It’s a challenge for a privately held business to pass from one generation to the next. Even more so to get to the third generation. But that’s exactly what happened with Ace Mart Restaurant Supply, a San Antonio-based foodservice equipment and supplies dealer.
The past 18 months have been trying on all businesses. Foodservice and publishing have not been immune. Back when the pandemic first started everyone thought, or hoped is probably more like it, that this would be a short-term situation. And the mantra of many companies was to do what it took to weather the storm and emerge from this even stronger.
Over the past 20 years, Dan Rowe has built New Alexandria, Va.-based Fransmart into one of the largest restaurant franchise development firms in the world. His specialty? Finding the next big thing in emerging brands and shepherding them into the world of franchising. He’s sold more than 5,000 franchises worldwide and helped brands including QDOBA Mexican Grill, Five Guys Burgers and Fries, The Halal Guys and others grow from small, multiunit operations into powerhouse chains.
If you take a moment to check out the table of contents page of this issue you may notice the postal marking at the top of the page that indicates that this is volume 74, number 12 for this publication. That means that in January of 2022 we will be entering our 75th year of continuous publication.
The United States surpassed the milestone of 65% of eligible U.S. adults having received at least one vaccination as of mid-June, per the U.S. Center for Disease Control. And the broader goal of 70% of adults having at least one shot by Independence Day remains within reach as I write this.
If you missed the first two installments of our FED Lunch & Learn series, you may want to circle back and catch up by listening to the archived one-hour presentations at FEDThoughtLeadership.com, before the third and final installment on Nov. 9 at 1 p.m. CST. For the investment of your time, what you will gain is valuable insight from a variety of viewpoints on some of the most important issues facing the foodservice industry today.
Energy efficiency and sustainability issues continue to make fast inroads into foodservice. Right now, for many operators, reducing energy consumption and decarbonizing their kitchens is a choice. But that may not be the case for long.
I had the honor of serving our country for more than 32 years, including 4 years in active duty as a Marine and 28 years in the reserves as a Navy Seabee. During that time, I served multiple tours of duty, including my last one at Camp Fallujah in Iraq, back in 2008, where I turned 50 years old. My military experience definitely developed me into who I am today. It’s been the driving force for my life. It showed me who I was from the inside out. And that experience continues to profoundly influence my role as a foodservice designer and business owner.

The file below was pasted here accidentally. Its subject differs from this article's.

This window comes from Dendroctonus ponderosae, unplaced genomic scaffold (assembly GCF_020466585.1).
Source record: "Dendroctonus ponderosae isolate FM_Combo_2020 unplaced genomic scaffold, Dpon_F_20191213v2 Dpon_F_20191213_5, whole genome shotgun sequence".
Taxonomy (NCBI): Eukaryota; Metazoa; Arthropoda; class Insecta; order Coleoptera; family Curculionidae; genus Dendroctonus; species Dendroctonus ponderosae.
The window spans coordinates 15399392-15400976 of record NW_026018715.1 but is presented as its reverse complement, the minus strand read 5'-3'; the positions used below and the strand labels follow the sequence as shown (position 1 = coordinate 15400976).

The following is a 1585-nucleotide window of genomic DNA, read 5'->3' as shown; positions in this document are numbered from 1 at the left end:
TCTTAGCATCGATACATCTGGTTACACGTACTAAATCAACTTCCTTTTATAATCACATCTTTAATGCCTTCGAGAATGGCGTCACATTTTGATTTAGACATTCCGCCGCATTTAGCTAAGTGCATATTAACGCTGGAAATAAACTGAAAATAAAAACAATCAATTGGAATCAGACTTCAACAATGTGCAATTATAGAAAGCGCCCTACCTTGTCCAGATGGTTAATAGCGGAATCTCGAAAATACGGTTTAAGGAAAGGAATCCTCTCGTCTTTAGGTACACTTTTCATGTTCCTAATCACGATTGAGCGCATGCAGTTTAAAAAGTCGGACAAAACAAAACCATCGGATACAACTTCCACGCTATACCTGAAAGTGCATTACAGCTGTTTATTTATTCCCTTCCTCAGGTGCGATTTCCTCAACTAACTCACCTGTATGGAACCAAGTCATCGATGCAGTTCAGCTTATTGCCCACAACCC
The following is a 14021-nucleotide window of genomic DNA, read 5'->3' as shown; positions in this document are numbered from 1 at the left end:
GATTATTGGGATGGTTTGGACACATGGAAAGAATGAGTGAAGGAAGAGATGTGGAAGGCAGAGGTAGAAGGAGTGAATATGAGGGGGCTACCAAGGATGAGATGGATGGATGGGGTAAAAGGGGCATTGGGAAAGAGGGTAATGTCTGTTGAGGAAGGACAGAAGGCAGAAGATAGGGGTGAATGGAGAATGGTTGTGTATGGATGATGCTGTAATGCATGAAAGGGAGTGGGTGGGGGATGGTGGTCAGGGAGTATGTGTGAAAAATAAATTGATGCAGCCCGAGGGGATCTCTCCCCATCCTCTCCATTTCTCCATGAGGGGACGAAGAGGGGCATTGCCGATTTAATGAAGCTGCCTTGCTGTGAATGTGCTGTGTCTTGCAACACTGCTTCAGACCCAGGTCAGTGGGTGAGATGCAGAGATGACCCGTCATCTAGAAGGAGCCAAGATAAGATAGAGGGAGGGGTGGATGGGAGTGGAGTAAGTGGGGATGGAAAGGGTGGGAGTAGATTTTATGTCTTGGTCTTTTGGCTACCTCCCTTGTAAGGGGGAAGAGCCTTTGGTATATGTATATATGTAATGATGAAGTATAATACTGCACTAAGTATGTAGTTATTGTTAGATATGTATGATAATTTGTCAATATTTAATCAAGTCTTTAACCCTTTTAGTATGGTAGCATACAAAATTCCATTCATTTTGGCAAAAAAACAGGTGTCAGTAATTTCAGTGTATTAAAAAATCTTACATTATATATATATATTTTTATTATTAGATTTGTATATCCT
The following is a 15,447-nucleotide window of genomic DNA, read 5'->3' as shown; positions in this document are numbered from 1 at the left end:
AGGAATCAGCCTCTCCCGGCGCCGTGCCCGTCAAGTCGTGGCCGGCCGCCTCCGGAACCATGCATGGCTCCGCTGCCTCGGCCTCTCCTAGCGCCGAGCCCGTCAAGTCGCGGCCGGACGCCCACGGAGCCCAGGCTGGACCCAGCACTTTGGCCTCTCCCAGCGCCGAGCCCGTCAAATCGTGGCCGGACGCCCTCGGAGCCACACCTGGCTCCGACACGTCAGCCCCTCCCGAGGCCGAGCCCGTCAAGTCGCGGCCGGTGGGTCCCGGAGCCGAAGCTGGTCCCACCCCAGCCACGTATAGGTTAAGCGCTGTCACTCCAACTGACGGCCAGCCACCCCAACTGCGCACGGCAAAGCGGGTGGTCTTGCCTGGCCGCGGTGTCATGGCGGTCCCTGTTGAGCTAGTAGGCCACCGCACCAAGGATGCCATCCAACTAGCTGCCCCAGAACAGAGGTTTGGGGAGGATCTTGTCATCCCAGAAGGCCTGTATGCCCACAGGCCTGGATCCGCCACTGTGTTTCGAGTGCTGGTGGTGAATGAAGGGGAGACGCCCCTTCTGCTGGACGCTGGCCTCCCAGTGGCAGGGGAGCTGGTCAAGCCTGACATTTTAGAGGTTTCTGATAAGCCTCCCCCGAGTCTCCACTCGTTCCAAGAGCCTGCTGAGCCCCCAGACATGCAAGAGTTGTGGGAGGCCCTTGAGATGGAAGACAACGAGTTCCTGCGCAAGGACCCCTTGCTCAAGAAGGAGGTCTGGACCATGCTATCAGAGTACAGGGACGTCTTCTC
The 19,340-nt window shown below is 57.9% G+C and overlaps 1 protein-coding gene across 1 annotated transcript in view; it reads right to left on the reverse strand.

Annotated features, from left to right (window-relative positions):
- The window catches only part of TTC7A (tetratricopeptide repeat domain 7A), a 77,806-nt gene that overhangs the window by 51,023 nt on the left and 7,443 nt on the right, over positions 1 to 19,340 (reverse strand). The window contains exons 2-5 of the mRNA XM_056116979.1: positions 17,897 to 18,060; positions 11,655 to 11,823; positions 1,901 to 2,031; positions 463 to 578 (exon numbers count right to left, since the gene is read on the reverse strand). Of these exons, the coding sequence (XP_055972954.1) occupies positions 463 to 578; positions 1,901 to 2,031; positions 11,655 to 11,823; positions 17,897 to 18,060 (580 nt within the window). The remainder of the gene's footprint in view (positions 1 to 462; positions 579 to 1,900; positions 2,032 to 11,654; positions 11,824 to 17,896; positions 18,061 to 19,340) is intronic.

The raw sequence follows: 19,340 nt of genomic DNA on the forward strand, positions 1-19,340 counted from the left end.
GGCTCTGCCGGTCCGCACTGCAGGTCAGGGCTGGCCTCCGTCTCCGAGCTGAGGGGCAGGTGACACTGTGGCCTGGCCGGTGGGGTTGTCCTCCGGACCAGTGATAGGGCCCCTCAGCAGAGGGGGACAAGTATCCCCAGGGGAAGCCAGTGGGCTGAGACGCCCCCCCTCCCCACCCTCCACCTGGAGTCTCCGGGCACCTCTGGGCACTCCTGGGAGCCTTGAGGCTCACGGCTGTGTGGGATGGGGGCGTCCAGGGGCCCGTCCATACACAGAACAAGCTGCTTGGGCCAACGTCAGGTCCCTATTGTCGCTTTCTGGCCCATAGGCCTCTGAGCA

For many restaurant guests, enjoying a glass of wine or even sharing a bottle with their dining companions is all part of the experience. Realizing this, many restaurant operators spend significant time and thought developing wine lists that match their menus. Equally important, though, is developing the infrastructure that supports such a program, including glassware, storage and more.
Labor, labor, labor. It’s all people seem to talk about lately as we move through the next stages of the pandemic and its aftermath. That’s certainly the case for Cini Little’s Kip Serfozo, FCSI, LEED AP, WELL AP, who says every one of his clients has brought up labor shortages as the No. 1 issue of concern.
I’m a big believer in awards and award ceremonies when they are done right. One of the hardest parts of the past two years, as we have collectively struggled to cope with the changes imposed upon us by COVID-19, has been finding a way to appropriately honor our own FE&S industry award winners. Normal award ceremonies have been impossible to pull off.
Any dealer sales rep worth their salt has developed the ability to adapt to unexpected changes. In real life, orders don’t always come in on time, plans and circumstances around installations change, and sometimes the wider world imposes with unanticipated disruptions.
Kent Estep, Field Supervisor, CES, Mesquite, Texas
Ghost kitchens — foodservice operations that prepare orders for off-premises dining only — and virtual brands were among the few foodservice business models that proved resilient to the pandemic’s negative economic effects.
Like every other business, each facet of ours (healthcare foodservice) underwent radical changes with updated policies and practices as the pandemic stretched across the globe. It would be commonplace for one day’s updated policy to negate everything we put in place the day previous. The next day would also require recalculating and updating, feeding into a practice we called the pandemic pivot.
As the United States turns the corner on the COVID-19 pandemic and restaurant owners determine their reopening plans or reassess long-term operating strategies, this could be an opportune time to consider other business goals, including reducing operating costs through energy efficiency. Making energy choices that count is good for a restaurant’s bottom line and the climate.